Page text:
Along with John Collins, Dr. Pinkham attempted to get the county seat moved to Elk Lick as it was quickly becoming an affluent community. However, that never happened and Elk Lick was never incorporated. John and Sarah Collins were buried in the Old Bethel Methodist Cemetery close to the church. Elk Lick had its own school, but it burned down in an arson fire in 1931. Some of the residents attended the Bantam one-room schoolhouse which still stands on Williamsburg – Bantam Rd. Much of the town’s land was later impounded by William H. Harsha (East Fork) Lake which was created by a dam on the East Fork of the Little Miami River. Construction of the flood control project began in 1970 and was completed in 1978.
Richard’s mansion was demolished by the U.S. Army Corps of Engineers in 1972 and was located where the lake’s recreational beach currently is. The McGrath family was the last to reside there. Several old dilapidated structures around the area were also razed prior to the lake’s completion. One house was saved from demolition by the Miami Purchase Association for Historic Preservation. It was the home of Ohio politician and U.S. Senator Thomas Morris (1776 – 1844). The back 2-room portion of the house was built in 1818 and the larger front was added in 1840. It presently sits on the grounds of the Heritage Village Museum in Sharon Woods Park off of US 42 (Lebanon Rd) in Sharonville, Hamilton County.
Moscow, OH – (1816 – present farming and river town with less residents than in the past)
Classification: small town
Location: Washington Township, Clermont County – On US 52 at the intersection of Wells St
Another neat old town on US 52 along the Ohio River is Moscow. It was founded in 1816 by French immigrants and initially thrived in conducting business with the other towns on the river. A school for women was constructed in 1844 at the corner of Wells St and Fourth St. It originally had 3 floors and has since been reduced to 2. The Freemasons used it as a meeting hall for a few decades. They moved into a different building and put the old one up for sale in 2013. It’s now the Moscow Mission Food Pantry and has had some restoration over the last few years.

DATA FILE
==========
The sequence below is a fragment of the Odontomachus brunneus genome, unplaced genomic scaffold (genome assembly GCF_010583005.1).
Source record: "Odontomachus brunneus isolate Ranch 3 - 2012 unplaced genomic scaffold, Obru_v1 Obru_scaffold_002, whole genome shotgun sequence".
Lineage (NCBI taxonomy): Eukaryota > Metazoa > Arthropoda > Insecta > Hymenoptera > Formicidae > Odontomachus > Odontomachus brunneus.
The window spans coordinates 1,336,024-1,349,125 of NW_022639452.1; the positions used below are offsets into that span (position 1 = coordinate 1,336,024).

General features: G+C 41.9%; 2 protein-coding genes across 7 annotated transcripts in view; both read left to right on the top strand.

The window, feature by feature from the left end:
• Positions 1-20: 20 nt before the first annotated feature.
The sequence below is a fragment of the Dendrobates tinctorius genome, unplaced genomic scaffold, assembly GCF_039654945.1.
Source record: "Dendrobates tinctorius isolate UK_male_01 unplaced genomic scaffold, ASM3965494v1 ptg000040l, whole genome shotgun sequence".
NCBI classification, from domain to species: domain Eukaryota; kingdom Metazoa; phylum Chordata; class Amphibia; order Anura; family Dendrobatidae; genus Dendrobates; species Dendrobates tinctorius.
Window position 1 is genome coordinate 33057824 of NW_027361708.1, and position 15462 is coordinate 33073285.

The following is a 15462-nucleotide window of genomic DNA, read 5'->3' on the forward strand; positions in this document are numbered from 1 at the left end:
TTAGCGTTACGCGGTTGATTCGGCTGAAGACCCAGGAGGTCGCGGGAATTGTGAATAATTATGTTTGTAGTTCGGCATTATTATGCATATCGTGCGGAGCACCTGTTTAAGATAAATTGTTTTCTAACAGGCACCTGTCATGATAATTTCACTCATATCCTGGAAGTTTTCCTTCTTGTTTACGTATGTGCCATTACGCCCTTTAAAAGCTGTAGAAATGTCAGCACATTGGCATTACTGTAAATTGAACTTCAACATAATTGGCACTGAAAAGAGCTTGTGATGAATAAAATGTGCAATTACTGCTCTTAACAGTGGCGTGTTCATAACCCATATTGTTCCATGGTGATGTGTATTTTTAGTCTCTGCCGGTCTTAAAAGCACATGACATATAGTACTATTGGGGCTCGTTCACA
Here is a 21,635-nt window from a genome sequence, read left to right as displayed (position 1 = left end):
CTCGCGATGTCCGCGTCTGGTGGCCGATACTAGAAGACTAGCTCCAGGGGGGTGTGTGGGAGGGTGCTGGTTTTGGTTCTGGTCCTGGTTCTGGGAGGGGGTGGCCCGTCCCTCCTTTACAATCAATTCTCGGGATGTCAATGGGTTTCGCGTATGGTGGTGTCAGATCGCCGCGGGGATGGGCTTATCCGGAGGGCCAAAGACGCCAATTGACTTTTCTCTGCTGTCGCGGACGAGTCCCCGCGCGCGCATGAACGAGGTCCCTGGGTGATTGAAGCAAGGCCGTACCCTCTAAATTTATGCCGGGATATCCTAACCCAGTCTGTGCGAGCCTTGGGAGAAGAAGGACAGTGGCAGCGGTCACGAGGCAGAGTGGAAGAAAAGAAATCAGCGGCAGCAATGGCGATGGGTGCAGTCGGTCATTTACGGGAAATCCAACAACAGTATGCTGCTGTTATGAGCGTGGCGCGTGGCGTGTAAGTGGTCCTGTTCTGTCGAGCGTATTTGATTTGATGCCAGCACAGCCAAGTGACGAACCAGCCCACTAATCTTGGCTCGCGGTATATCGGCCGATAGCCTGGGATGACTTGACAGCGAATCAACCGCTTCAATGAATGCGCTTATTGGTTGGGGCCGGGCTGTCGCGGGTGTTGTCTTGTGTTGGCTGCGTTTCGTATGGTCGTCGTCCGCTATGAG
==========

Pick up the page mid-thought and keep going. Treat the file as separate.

As if the continual threat of flood wasn’t enough, a tornado ripped through Moscow in May of 2012. It destroyed an estimated 80% of the town and killed 3 residents. A lucky building that was spared massive damage was the Fee Villa on Broadway St next to the river. The beautifully restored house was owned by Thomas Fee Jr. (1801 – 1862) and was a stopping point for escaped slaves on the Underground Railroad. Thomas was indicted for slave stealing by a grand jury across the river in Pendleton County, Kentucky but the governor of Ohio refused to extradite him.
Moscow’s heyday was around 1890 with 591 residents. That number is down to about 190 today. As the citizens recover from another natural disaster, the town proceeds to appreciate its history. A small park at the intersection of Broadway St and Second St has a few war memorials. One of them is a flag stand with plaques naming residents who died bravely in battle during the Civil War, World War I, World War II, and the fourth side has Korea, Vietnam, and Desert Storm.A restored M60A3 battle tank from the late 1960s sits nearby and is an impressive piece of history, the likes of which aren’t normally seen in towns of that size.
Lucy Run, OH – (1806 – late 1800s farming town)
Classification: ghost town
Location: Batavia Township, Clermont County – On Lucy Run Cemetery Rd off of SR 132